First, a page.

Understanding The Essentials Of Fundraising

Sandeep Aneja, Founder & Managing Director, Kaizen PE With over 17 years of experience that encapsulates around consulting, operations, leadership and investment management, Sandeep holds expertise in providing strategic planning and oversees the firm's overall investment activities and portfolio management

As a founder of your startup you probably spend more than half your time imagining and enacting things that get you closer to your first fundraise. You often prioritize meetings with investors over internal meetings and may even prioritize meetings with investors over meetings with potential customers or partners. Sometimes if you are a good storyteller, you can engage several investors in a series of meetings but often these meetings all seem to lead to an impasse and you hit the proverbial “investor blackhole” leaving you wondering what went wrong.

Only if there was a way of predicting early on in your journey whether you were headed towards the dreaded, yet omnipresent investor blackhole. There are several signs that will indicate to you very quickly whether your fundraising is likely to be successful or not. I will divide these signs into two broad categories: Internal and External.

Before reading these signals keep in mind that for most of the entrepreneurs such articles can leave a bad after-taste as they do not talk of what needs to be done to get funding but focus on diagnosing a problem through subjective symptoms. It is like having to self diagnose the cause of an annoying pain using search results from a popular search engine ­ all the results seem relevant and it can lead to unnecessary panic. So, I would suggest that after reading this article if you truly feel there are areas where you can focus to overcome funding roadblocks then do so. Focus on that. Talk to experienced mentors and work on acting on critical items. Each startup comes with many lessons. Owning those lessons will help you put any such article in the right context.

Internal Signals: When a body is functioning well, all organs work together in an orchestra-like fashion and send positive signals to the body

1.Your data room is not ready ­ Having a sparse data room will only slow down your response time to investors. Your pitch book, financial model, customer reference data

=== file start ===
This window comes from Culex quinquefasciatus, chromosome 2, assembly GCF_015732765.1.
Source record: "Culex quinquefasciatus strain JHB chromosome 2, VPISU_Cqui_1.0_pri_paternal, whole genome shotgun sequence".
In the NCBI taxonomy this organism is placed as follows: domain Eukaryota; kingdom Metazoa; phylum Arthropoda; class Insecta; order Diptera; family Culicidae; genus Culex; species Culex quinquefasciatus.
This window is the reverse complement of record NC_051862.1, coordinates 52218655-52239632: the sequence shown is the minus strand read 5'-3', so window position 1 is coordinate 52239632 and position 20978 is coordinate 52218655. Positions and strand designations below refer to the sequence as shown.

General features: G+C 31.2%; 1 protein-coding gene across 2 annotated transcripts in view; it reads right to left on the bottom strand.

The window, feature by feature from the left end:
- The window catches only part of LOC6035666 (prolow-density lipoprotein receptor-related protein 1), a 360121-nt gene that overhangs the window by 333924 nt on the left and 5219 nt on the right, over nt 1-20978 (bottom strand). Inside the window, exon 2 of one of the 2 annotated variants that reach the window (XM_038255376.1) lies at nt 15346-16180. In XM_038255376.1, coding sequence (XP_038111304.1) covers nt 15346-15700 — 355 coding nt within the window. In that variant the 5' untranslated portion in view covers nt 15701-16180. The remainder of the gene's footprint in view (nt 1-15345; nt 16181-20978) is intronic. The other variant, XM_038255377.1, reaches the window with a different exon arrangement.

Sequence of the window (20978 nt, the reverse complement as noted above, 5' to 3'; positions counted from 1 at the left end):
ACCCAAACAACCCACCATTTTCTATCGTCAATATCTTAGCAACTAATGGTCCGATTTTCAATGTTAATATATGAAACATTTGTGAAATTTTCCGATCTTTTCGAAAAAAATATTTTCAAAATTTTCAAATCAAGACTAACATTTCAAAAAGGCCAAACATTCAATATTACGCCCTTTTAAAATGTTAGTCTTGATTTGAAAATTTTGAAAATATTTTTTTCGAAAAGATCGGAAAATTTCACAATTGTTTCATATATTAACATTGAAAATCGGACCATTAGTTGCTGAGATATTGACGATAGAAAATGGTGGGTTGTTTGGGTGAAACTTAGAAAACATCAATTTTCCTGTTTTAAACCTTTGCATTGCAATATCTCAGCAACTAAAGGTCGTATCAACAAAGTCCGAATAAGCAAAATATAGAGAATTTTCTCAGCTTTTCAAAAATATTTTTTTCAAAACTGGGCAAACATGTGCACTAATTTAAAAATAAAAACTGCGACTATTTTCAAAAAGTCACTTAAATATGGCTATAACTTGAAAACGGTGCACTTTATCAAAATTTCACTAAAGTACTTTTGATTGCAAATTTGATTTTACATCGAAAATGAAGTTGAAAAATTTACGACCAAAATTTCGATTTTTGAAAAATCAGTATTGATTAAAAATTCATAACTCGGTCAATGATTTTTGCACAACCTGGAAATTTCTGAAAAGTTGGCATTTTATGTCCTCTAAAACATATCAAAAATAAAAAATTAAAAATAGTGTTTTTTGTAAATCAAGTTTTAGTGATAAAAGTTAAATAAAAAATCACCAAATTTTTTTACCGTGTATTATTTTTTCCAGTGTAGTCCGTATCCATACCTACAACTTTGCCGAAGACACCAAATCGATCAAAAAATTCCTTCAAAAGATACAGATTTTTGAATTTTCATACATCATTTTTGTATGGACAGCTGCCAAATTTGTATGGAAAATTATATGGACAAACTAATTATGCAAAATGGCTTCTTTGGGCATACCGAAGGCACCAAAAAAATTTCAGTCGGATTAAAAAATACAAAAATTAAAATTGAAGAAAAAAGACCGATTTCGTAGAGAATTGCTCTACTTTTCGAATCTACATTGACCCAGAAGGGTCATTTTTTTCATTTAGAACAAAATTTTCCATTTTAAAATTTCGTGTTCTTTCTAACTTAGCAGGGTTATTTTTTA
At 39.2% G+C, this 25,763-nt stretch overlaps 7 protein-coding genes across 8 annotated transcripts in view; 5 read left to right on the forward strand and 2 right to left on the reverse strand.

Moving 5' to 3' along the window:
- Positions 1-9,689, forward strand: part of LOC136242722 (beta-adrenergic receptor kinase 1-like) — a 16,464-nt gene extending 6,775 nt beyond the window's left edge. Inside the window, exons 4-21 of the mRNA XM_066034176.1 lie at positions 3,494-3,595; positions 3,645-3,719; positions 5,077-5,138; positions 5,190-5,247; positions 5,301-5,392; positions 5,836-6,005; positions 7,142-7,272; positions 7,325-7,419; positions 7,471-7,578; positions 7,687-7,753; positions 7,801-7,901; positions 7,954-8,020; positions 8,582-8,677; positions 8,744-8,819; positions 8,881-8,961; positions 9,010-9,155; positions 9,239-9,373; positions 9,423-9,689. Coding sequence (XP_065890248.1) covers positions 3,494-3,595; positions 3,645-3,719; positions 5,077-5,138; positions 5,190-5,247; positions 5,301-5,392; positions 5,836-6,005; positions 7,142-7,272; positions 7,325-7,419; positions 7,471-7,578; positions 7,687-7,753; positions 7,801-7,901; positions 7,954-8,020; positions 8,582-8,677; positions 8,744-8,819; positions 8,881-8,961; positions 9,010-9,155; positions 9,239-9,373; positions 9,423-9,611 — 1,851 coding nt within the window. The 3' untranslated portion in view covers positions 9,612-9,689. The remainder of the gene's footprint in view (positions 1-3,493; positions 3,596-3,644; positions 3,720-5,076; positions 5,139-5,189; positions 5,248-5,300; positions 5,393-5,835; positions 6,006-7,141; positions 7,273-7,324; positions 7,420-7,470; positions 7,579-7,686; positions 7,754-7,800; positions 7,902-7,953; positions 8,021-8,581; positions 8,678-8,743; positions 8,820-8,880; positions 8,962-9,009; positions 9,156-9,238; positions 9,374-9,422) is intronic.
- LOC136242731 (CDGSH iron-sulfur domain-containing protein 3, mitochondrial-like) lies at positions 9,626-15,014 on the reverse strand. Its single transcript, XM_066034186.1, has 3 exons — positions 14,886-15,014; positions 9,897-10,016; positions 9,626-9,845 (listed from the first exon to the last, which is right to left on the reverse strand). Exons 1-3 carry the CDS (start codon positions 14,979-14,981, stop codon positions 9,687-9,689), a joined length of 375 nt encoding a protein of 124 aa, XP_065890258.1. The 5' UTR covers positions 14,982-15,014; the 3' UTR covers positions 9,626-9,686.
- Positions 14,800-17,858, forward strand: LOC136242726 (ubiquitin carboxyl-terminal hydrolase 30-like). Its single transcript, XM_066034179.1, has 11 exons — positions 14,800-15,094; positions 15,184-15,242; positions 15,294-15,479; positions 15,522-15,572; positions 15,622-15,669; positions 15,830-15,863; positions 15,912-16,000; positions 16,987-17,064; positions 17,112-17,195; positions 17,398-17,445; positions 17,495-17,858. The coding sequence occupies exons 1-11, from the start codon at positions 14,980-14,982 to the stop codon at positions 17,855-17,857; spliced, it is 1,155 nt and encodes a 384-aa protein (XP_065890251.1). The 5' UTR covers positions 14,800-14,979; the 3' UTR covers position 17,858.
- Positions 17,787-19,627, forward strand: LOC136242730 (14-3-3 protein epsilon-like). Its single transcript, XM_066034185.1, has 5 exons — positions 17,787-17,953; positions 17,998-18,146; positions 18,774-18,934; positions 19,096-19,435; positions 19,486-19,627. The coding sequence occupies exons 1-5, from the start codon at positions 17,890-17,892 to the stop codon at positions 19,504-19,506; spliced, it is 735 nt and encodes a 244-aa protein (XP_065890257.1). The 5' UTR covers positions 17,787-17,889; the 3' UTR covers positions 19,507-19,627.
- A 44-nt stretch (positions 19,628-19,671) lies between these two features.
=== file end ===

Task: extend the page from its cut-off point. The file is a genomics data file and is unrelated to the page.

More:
growth proof points, team bios and references are a must have.

2.Your key employees and founders don't want to stick around ­ Smart talent knows what it is worth and sticks around if and on if(iff) the leader is solid the strategy is sound and execution is near perfect. If this talent can be part of creating a system that works like a well-oiled machine then there will be sufficient job fulfillment to stick around. Most experienced senior talent leave not for salary or finance related reasons but because they foresee trouble. One departure may be ok. Be on alert if you sense a second one as something serious needs fixing.

3.You cannot articulate your business accurately business in 5 sentences ­ This is a must. Imagine you are at a networking event and you run into someone who is ready to deploy money into your space (yes, that happens!!). A smart pithy pitch from you over a glass of bubbly can tip things in your favor. Rehearse, repeat until every word you utter adds value to the previous one without sounding boring. Then you have something to work with.

4.Important milestones keep slipping This happens often in startups and is not always bad. But if this becomes a habit and deadlines become a sham then you have a systemic problem to fix.

The journey as an entrepreneur mimics and repeats many of life’s lessons. One of them is to trust your instinct

External Signals: When the world is telling you that you are going to have a difficult time raising money.1. You or your friends and family do not invest sufficient capital in the company Everyone has someone that will back them at the right time. If you do not have that some one then maybe pause the entrepreneurial journey and come back when you do have that someone. That someone could be you. However, a big caveat today is that most startups today can be hacked in a bedroom (gone are the days of garage startups) and many costs can be replaced lines of code. If you are one of those magical startups then maybe your credit card can fund you to success. Of course, it is always better to rely on OPM(other people's money) especially if the early investor knows you very well.

2. Follow up meetings with investors are hard to schedule­ If pretty much all investors suddenly get too busy to reply after the first meeting or call then maybe it is partially a reflection of the quality of the meeting. Of course, you could be approaching them around Diwali time and in that case they are all probably praying to Goddess Laxmi for great returns. But, investor eagerness to try and close a deal with you is very apparent as most investors have a strong sense of what will not stay in the market too long. They actively deprioritize deals every week that do not look interesting. And, unfortunately, most investors never say a"no".

3.Investors' questions to you are negatively phrased ­ This is a tricky one yet quite important. In an investor meeting if you get more questions like: a) why is your cap table so lopsided b) how will you remain the leader if new competition props up versus questions like c)how big could this opportunity be, you know that you have been pigeonholed into a defensive opportunity and not an attractive one. Investors send signals in meetings ­ some signals are positive and they come with positive questions such as the one on market size about and other signals are negative and come with negative questions. Some times yawns too!!

Your journey as an entrepreneur mimics and repeats many of life's lessons. One of them is to trust your instinct.